• A 24-year-old man received a six-month jail sentence, suspended for a year and was ordered to do 150 hours unpaid community work and fifteen days probation rehabilitation after threatening his brother and mother with a realistic-looking pistol during a family row at their farm in Holsworthy, Devon.
  • Firearms officers were deployed to a bowling alley in Nuneaton, Warwickshire after a man, allegedly armed with a sawn-off shotgun, took two male employees hostage. The suspect held them inside for several hours before officers stormed the building and arrested him. It is believed that the suspect was an ex-partner of an employee at the bowling alley.

Licensed Gun Owners/Legal Guns and Ammunition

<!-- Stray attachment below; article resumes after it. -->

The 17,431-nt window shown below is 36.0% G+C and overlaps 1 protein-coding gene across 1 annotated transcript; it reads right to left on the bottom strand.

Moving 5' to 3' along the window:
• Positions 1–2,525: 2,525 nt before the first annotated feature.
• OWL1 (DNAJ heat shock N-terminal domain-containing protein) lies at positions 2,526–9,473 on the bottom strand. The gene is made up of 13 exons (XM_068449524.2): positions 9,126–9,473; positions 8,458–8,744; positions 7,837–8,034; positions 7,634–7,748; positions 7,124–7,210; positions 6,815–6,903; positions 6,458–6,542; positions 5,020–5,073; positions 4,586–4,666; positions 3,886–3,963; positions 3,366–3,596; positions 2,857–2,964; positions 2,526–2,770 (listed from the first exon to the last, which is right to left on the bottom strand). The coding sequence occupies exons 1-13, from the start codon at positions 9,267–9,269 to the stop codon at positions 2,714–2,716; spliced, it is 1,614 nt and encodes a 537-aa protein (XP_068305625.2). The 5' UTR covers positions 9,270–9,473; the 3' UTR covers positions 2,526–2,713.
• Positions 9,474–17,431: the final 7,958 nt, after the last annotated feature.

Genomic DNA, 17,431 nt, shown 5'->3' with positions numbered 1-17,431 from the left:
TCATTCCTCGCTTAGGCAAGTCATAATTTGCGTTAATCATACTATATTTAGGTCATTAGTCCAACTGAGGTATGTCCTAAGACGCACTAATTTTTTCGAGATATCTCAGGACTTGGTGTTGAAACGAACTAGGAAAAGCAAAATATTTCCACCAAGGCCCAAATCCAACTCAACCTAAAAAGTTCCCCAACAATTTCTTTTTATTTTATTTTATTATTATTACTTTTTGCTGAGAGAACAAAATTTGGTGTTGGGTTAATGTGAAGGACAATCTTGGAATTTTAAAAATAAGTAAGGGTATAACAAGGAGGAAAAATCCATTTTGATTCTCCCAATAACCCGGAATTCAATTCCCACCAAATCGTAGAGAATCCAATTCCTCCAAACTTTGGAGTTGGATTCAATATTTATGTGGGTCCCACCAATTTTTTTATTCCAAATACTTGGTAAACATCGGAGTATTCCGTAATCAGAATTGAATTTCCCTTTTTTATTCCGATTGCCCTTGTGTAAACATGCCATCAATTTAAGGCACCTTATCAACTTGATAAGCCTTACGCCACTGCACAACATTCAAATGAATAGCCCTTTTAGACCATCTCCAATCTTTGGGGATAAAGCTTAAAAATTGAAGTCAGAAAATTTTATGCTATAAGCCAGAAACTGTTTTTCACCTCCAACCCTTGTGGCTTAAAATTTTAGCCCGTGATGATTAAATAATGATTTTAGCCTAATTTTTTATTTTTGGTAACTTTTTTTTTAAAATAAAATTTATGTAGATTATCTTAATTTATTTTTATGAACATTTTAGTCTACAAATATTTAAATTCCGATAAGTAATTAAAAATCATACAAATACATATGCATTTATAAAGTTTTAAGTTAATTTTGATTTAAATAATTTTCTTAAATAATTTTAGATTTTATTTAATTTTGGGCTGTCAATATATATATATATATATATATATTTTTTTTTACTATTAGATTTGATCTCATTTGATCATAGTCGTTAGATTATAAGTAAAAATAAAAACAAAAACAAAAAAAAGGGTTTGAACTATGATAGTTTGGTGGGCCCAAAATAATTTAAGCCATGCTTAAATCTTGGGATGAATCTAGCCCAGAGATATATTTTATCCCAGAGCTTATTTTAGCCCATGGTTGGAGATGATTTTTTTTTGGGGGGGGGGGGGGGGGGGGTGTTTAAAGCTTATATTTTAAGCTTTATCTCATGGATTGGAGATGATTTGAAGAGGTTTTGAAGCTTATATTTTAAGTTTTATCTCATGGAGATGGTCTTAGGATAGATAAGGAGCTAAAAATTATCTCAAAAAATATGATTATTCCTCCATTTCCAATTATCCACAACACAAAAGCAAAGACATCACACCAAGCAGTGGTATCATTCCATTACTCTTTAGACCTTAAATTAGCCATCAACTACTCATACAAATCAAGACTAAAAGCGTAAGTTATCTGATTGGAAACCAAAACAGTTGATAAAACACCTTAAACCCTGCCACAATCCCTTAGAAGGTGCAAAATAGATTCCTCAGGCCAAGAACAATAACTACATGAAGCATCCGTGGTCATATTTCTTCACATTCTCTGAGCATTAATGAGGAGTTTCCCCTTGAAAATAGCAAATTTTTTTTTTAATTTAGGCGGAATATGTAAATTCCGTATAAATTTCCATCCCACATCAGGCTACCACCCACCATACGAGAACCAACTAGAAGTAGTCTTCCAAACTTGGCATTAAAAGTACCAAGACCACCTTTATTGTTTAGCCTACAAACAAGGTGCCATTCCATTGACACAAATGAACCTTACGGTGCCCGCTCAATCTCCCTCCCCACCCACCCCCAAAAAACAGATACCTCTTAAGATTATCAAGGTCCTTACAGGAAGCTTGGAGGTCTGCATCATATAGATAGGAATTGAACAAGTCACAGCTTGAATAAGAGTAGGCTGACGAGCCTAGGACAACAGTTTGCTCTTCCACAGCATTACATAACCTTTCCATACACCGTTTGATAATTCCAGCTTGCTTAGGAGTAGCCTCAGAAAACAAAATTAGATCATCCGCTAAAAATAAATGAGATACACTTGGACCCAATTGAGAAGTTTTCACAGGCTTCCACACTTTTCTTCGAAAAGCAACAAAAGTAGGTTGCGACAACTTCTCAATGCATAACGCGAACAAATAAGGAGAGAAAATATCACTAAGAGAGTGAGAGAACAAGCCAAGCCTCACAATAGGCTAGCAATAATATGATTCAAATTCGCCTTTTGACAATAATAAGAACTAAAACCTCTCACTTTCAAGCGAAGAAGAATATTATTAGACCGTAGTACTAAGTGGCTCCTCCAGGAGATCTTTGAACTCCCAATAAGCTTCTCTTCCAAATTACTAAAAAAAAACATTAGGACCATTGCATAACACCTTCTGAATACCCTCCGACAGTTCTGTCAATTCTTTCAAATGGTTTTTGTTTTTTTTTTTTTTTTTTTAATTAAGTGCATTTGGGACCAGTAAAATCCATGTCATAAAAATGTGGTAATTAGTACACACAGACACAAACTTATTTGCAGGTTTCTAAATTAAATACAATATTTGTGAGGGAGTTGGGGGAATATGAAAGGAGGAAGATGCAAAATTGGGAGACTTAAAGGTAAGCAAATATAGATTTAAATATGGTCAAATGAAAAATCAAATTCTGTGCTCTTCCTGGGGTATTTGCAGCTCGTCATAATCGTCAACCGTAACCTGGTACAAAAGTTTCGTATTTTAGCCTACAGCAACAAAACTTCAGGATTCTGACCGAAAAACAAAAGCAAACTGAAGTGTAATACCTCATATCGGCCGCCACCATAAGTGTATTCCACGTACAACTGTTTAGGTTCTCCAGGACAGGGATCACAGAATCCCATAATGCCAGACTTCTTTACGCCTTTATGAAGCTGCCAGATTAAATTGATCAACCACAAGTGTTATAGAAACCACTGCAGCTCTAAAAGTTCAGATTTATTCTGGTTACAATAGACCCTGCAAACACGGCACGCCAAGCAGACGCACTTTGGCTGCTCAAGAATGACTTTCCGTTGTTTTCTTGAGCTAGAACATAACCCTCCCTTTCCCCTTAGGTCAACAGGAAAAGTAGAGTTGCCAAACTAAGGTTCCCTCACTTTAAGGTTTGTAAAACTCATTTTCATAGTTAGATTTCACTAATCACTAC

We are aware of at least one report in October 2017 relating to licensed gun owners/legal guns and ammunition:

  • A 47-year-old licensed gun owner has been jailed for three years after pleading guilty to five charges of possessing guns and ammunition without a certificate. Police were called to his former home in Ebrington, Gloucester after he assaulted his wife, and discovered a loaded shotgun not locked in a cabinet, an illegal pistol, a semi-automatic shotgun and hundreds of cartridges and rounds of ammunition.  

Stolen Guns and Ammunition

We are aware of at least two reports in October 2017 relating to stolen guns and ammunition:

  • Ofsted inspectors at a children’s home in Hardington Moor, Somerset discovered that a resident had taken knives and an air rifle from a neighbour’s unlocked shed and threatened staff and another young person.
  • A deactivated machine gun and a bayonet have allegedly been stolen from a house in Longsdon, Staffordshire.

Animal Death and Injury

We are aware of at least eight reports in October 2017 of animal cruelty involving guns.